American literature courses that touch on the Harlem Renaissance are certain to focus on Langston Hughes while tying in African American art, theater, and music and the flowering of culture and radical intellectualism that exploded in 1920's Harlem. Some courses may even touch on other poets of that movement like Claude McKay and Countee Cullen or writers like Wallace Thurman and Zora Neale Hurston, but few (if any) will cover Richard Bruce Nugent. Nicknamed the "Gay Rebel of the Harlem Renaissance." Nugent courageously dared to flaunt his homosexuality long before such openness about sexuality was acceptable.
Nugent's days of obscurity under the "blue smoke garments" he wrote about are being lifted by Rodney Evans' film Brother to Brother, which was awarded the Special Jury Prize at the 2004 Sundance Film Festival and is now available on DVD. Truly a labor of love, Evans took six years to produce his groundbreaking drama--most unique for taking the time to develop his nuanced and conflicted characters, to handle issues of homophobia adroitly, and refusing to resort to gay stereotypes for his talented African-American actors.
Brother to Brother first introduces us to young collegiate artist Perry (Anthony Mackie) living on the edges of New York City's black community and gay community after his father has kicked him out of the house and disowned him for his sexuality. Closeted and lonely, Perry has one trusted longtime friend Marcus (Larry Gilliard Jr.) who knows his situation, but Marcus is straight. Perry longs for a deeper relationship--a boyfriend. Equally awkward and curious about such relationships, white classmate Jim (Alex Burns) could be the special guy, but things don't work out as hoped.
Instead, Perry becomes fascinated with an elderly man that he keeps encountering--on the subway, in a homeless shelter, outside his apartment building. Discovering that the eloquent street sage is Bruce Nugent (Roger Robinson), the Harlem Renaissance poet who penned "Smoke, Lilies, and Jade," Perry recognizes a kindred spirit despite their generational differences. The older man revisits a now decrepit townhouse that was once a vital center for the Renaissance, and soon we revisit Nugent's youth (in black and white cinematography) and follow his pioneering struggles as a gay rebel striving to make his artistic mark on the world along with comrades Langston Hughes and Wallace Thurman.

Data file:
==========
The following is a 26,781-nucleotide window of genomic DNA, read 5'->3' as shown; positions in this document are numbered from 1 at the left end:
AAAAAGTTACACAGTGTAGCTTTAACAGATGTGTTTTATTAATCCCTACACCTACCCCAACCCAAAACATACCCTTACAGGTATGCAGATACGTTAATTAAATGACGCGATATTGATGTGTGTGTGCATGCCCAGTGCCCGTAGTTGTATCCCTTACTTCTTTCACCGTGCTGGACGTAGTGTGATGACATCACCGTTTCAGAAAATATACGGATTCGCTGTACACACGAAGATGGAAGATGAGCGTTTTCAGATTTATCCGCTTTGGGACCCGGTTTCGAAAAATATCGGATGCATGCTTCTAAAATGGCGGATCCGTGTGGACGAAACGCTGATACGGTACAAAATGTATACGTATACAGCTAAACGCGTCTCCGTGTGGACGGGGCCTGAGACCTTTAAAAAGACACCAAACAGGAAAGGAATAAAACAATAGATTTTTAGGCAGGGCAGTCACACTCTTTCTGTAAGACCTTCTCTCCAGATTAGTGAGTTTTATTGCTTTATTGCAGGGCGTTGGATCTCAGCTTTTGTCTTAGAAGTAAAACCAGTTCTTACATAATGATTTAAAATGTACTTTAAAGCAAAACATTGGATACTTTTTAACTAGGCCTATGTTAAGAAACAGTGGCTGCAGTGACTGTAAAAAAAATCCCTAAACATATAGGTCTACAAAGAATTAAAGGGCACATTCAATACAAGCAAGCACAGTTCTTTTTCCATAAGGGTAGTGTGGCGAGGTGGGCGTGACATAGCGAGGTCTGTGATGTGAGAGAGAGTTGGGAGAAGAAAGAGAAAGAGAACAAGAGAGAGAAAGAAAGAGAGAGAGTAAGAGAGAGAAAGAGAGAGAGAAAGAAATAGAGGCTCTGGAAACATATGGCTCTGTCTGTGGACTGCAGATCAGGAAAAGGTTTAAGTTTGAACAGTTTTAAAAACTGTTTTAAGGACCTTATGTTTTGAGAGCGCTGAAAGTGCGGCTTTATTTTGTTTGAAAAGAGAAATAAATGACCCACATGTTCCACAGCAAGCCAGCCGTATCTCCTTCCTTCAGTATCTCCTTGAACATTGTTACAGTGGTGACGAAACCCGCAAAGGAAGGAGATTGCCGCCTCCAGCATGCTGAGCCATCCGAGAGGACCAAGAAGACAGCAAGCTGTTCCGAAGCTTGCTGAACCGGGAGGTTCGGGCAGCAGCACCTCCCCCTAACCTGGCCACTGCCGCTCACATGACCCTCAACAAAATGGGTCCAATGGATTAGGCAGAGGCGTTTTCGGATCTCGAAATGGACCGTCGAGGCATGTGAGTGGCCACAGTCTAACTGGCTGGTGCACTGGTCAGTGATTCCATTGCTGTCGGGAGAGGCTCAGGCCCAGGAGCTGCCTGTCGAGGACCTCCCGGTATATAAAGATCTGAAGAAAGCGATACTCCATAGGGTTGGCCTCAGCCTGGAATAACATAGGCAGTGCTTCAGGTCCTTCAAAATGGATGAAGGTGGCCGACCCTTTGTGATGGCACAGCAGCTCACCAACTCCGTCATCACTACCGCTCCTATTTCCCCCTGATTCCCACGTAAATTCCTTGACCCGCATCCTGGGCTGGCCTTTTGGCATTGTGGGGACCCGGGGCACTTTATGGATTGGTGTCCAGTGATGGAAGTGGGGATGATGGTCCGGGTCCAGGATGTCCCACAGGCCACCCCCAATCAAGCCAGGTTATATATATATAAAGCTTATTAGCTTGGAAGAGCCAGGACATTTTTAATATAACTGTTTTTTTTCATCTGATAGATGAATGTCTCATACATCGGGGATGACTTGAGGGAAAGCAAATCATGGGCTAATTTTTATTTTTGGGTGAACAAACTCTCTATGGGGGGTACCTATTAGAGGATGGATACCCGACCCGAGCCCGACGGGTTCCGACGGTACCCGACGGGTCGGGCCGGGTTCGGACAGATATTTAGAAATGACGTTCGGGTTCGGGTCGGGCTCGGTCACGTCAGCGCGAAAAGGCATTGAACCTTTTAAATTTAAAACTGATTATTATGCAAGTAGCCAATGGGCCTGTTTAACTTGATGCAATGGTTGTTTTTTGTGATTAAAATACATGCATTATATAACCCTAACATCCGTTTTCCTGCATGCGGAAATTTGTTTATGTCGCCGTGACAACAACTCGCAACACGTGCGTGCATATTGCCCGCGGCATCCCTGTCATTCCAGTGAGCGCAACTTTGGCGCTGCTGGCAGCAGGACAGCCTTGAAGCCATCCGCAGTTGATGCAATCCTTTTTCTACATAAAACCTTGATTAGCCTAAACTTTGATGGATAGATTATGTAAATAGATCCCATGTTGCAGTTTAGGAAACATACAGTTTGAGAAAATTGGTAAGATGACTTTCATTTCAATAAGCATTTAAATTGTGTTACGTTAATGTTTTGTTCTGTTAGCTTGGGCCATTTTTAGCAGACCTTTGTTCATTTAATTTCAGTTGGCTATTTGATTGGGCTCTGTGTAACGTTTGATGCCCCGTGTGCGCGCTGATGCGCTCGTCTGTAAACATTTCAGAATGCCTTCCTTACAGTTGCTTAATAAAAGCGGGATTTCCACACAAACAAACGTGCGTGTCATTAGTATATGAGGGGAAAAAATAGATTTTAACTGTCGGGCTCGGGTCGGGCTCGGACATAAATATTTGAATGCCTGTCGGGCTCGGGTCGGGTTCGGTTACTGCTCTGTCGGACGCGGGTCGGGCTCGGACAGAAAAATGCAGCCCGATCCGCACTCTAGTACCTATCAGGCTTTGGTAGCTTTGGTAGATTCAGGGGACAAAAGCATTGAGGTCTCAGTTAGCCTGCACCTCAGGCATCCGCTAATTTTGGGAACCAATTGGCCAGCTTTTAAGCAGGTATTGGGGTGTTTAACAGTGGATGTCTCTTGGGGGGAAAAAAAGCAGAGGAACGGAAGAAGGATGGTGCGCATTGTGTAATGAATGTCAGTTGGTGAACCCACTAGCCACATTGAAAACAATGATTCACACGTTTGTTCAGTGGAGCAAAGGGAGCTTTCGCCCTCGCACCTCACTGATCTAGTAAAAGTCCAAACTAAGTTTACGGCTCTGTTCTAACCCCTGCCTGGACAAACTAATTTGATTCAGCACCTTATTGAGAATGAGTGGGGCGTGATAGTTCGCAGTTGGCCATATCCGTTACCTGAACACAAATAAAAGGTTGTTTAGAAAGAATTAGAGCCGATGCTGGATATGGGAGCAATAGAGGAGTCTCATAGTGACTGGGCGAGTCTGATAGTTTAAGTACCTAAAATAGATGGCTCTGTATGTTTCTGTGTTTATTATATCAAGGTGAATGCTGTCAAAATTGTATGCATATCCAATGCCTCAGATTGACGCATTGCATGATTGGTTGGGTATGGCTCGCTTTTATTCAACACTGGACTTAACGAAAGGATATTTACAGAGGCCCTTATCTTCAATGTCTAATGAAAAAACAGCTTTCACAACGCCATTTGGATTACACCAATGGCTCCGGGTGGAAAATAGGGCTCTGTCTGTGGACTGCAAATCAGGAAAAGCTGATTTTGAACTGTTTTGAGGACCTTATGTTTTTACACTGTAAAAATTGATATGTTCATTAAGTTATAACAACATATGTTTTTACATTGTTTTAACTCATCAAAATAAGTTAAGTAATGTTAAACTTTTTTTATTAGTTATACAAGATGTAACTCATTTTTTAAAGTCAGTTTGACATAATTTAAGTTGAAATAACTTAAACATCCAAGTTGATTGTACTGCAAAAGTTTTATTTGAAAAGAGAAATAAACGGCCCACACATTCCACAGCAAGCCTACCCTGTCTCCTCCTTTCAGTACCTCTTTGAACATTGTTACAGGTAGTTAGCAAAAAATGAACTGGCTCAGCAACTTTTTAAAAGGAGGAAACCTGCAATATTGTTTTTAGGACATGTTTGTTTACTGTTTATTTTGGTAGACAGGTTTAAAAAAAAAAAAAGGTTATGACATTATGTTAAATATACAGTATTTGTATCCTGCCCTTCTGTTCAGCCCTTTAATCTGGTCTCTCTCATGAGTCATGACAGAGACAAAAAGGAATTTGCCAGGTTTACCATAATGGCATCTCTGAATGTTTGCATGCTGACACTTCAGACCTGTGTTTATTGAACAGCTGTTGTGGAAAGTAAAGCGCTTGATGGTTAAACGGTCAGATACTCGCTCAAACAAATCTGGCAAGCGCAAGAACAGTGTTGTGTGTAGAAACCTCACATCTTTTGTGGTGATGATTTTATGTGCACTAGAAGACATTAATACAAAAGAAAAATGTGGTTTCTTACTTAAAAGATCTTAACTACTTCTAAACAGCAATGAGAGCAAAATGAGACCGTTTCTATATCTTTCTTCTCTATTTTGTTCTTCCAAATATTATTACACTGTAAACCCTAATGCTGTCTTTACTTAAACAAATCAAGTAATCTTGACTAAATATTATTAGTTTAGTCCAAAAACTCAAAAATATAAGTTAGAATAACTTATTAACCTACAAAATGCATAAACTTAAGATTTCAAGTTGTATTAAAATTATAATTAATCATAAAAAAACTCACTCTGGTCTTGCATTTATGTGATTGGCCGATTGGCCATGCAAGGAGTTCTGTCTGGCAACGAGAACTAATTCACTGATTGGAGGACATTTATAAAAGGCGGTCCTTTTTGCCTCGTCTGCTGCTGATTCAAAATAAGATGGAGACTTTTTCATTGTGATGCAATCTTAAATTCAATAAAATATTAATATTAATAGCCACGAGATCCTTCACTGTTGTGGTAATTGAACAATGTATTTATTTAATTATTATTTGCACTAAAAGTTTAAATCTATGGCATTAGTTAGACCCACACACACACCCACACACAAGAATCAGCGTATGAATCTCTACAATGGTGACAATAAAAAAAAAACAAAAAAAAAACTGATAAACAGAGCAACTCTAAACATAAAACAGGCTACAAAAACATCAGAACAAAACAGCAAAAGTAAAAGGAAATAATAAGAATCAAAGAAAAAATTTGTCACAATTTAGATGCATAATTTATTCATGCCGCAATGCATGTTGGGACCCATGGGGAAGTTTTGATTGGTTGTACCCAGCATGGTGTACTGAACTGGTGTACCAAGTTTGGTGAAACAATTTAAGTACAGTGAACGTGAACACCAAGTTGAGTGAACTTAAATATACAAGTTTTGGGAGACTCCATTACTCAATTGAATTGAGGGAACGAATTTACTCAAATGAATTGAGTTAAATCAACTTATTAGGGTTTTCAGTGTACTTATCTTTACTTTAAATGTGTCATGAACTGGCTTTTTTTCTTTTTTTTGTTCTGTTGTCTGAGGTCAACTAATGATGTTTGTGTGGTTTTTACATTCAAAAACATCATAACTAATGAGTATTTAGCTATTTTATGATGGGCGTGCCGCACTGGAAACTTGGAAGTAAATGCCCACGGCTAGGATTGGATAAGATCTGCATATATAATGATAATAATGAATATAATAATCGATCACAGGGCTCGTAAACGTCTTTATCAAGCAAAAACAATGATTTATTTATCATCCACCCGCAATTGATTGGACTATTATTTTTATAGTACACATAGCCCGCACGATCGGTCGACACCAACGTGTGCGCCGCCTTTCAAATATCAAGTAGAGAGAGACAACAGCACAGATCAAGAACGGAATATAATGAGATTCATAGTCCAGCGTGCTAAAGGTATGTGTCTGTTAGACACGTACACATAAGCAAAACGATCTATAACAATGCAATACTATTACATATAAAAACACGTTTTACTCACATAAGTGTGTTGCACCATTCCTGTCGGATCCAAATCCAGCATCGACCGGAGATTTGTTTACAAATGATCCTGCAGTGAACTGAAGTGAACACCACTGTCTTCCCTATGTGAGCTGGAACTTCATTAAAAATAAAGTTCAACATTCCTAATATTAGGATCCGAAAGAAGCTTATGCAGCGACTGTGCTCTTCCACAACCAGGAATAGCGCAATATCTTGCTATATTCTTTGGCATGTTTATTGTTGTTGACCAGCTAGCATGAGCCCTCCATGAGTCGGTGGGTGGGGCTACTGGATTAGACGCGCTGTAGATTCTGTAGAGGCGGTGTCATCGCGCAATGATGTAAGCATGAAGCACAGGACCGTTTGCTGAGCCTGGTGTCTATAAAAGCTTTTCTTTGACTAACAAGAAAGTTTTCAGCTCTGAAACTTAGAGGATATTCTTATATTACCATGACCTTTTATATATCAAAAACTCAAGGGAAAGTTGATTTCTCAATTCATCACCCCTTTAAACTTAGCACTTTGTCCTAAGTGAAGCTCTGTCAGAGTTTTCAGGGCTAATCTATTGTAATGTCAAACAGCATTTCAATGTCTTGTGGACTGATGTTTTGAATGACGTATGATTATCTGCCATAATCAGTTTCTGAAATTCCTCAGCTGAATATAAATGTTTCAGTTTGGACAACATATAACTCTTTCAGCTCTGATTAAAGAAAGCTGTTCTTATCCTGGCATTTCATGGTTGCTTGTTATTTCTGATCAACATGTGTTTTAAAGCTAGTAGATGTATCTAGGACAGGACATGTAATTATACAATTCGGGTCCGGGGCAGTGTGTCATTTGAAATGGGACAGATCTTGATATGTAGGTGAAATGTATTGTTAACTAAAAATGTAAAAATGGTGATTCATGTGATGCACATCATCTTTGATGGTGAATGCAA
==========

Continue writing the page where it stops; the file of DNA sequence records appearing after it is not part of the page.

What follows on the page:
It's an obvious, but effective parallel story construction that gives Perry greater confidence to face his own challenges, demonstrating the value of connecting with our historical and cultural past. But the film never stoops to cliché and formulaic solutions. Intellectually sound, the heavily researched project makes us feel like its lifted magically from archive footage, yet it also retains emotional resonance--both Bruce and Perry must fight against the additional layers of prejudice thrust upon a gay African-American. And the most brutal homophobic attacks are likely to come from within the African-American community. It's a lonely struggle, yet Perry recognizes that hope remains.
Both men have longed for the emotional and physical satisfaction that a sexual tryst brings, yet feel the confusing emptiness that results if the lover has only lusted for his black body. Although many will feel that the film meanders far too slowly, Brother to Brother provides a satisfying original journey that is well worth checking out for its sincerity and refreshing honesty that is brought to life by strong performances of the two leading actors. It's a film that American literature professors should strongly consider; not only does it illustrate the attitude and lifestyle of the Harlem Renaissance and the originators of revolutionary literary journal, Fire, but the film is certain to inspire some students to tackle their own original research.